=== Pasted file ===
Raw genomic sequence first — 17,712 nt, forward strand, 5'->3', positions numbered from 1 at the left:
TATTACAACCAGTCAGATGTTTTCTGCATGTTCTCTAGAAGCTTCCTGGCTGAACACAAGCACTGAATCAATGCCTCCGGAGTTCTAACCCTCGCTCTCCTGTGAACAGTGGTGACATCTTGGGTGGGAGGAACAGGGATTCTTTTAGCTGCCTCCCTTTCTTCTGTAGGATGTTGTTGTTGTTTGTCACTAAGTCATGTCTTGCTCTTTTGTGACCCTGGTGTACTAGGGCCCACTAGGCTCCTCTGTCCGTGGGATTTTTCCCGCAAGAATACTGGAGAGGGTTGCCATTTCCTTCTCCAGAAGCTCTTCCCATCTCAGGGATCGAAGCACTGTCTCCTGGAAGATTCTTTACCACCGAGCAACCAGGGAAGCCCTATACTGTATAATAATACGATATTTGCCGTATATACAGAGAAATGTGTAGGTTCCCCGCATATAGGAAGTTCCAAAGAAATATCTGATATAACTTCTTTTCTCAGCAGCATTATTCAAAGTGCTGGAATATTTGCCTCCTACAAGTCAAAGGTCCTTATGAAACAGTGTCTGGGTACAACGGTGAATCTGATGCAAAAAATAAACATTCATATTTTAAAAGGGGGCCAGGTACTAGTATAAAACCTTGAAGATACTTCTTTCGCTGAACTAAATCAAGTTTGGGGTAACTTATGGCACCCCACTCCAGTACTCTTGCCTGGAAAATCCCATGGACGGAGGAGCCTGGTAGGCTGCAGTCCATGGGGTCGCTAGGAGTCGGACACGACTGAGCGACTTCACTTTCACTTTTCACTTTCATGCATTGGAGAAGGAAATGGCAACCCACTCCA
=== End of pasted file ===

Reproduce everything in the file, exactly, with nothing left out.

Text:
Raw genomic sequence first — 17,712 nt, forward strand, 5'->3', positions numbered from 1 at the left:
TATTACAACCAGTCAGATGTTTTCTGCATGTTCTCTAGAAGCTTCCTGGCTGAACACAAGCACTGAATCAATGCCTCCGGAGTTCTAACCCTCGCTCTCCTGTGAACAGTGGTGACATCTTGGGTGGGAGGAACAGGGATTCTTTTAGCTGCCTCCCTTTCTTCTGTAGGATGTTGTTGTTGTTTGTCACTAAGTCATGTCTTGCTCTTTTGTGACCCTGGTGTACTAGGGCCCACTAGGCTCCTCTGTCCGTGGGATTTTTCCCGCAAGAATACTGGAGAGGGTTGCCATTTCCTTCTCCAGAAGCTCTTCCCATCTCAGGGATCGAAGCACTGTCTCCTGGAAGATTCTTTACCACCGAGCAACCAGGGAAGCCCTATACTGTATAATAATACGATATTTGCCGTATATACAGAGAAATGTGTAGGTTCCCCGCATATAGGAAGTTCCAAAGAAATATCTGATATAACTTCTTTTCTCAGCAGCATTATTCAAAGTGCTGGAATATTTGCCTCCTACAAGTCAAAGGTCCTTATGAAACAGTGTCTGGGTACAACGGTGAATCTGATGCAAAAAATAAACATTCATATTTTAAAAGGGGGCCAGGTACTAGTATAAAACCTTGAAGATACTTCTTTCGCTGAACTAAATCAAGTTTGGGGTAACTTATGGCACCCCACTCCAGTACTCTTGCCTGGAAAATCCCATGGACGGAGGAGCCTGGTAGGCTGCAGTCCATGGGGTCGCTAGGAGTCGGACACGACTGAGCGACTTCACTTTCACTTTTCACTTTCATGCATTGGAGAAGGAAATGGCAACCCACTCCA